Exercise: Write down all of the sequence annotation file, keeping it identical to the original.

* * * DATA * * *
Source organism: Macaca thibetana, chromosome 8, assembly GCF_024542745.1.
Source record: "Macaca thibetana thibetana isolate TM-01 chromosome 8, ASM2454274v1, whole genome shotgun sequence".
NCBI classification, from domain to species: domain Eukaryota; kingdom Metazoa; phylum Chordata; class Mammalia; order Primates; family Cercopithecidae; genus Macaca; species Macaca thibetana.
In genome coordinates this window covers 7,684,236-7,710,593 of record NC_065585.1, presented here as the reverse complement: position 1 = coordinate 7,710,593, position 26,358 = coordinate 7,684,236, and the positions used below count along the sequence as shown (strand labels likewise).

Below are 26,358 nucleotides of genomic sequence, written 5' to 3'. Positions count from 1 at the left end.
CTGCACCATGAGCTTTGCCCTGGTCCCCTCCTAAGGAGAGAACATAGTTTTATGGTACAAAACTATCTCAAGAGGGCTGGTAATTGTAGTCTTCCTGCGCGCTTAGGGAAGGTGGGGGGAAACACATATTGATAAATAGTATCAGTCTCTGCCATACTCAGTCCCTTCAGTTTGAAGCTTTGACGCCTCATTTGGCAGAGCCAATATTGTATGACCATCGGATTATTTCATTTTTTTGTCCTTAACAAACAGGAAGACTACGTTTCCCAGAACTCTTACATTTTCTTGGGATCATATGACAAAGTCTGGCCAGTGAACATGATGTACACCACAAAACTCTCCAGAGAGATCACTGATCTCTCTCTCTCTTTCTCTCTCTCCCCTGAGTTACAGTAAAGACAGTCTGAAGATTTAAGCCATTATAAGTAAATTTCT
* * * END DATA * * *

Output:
Source organism: Macaca thibetana, chromosome 8, assembly GCF_024542745.1.
Source record: "Macaca thibetana thibetana isolate TM-01 chromosome 8, ASM2454274v1, whole genome shotgun sequence".
NCBI classification, from domain to species: domain Eukaryota; kingdom Metazoa; phylum Chordata; class Mammalia; order Primates; family Cercopithecidae; genus Macaca; species Macaca thibetana.
In genome coordinates this window covers 7,684,236-7,710,593 of record NC_065585.1, presented here as the reverse complement: position 1 = coordinate 7,710,593, position 26,358 = coordinate 7,684,236, and the positions used below count along the sequence as shown (strand labels likewise).

Below are 26,358 nucleotides of genomic sequence, written 5' to 3'. Positions count from 1 at the left end.
CTGCACCATGAGCTTTGCCCTGGTCCCCTCCTAAGGAGAGAACATAGTTTTATGGTACAAAACTATCTCAAGAGGGCTGGTAATTGTAGTCTTCCTGCGCGCTTAGGGAAGGTGGGGGGAAACACATATTGATAAATAGTATCAGTCTCTGCCATACTCAGTCCCTTCAGTTTGAAGCTTTGACGCCTCATTTGGCAGAGCCAATATTGTATGACCATCGGATTATTTCATTTTTTTGTCCTTAACAAACAGGAAGACTACGTTTCCCAGAACTCTTACATTTTCTTGGGATCATATGACAAAGTCTGGCCAGTGAACATGATGTACACCACAAAACTCTCCAGAGAGATCACTGATCTCTCTCTCTCTTTCTCTCTCTCCCCTGAGTTACAGTAAAGACAGTCTGAAGATTTAAGCCATTATAAGTAAATTTCT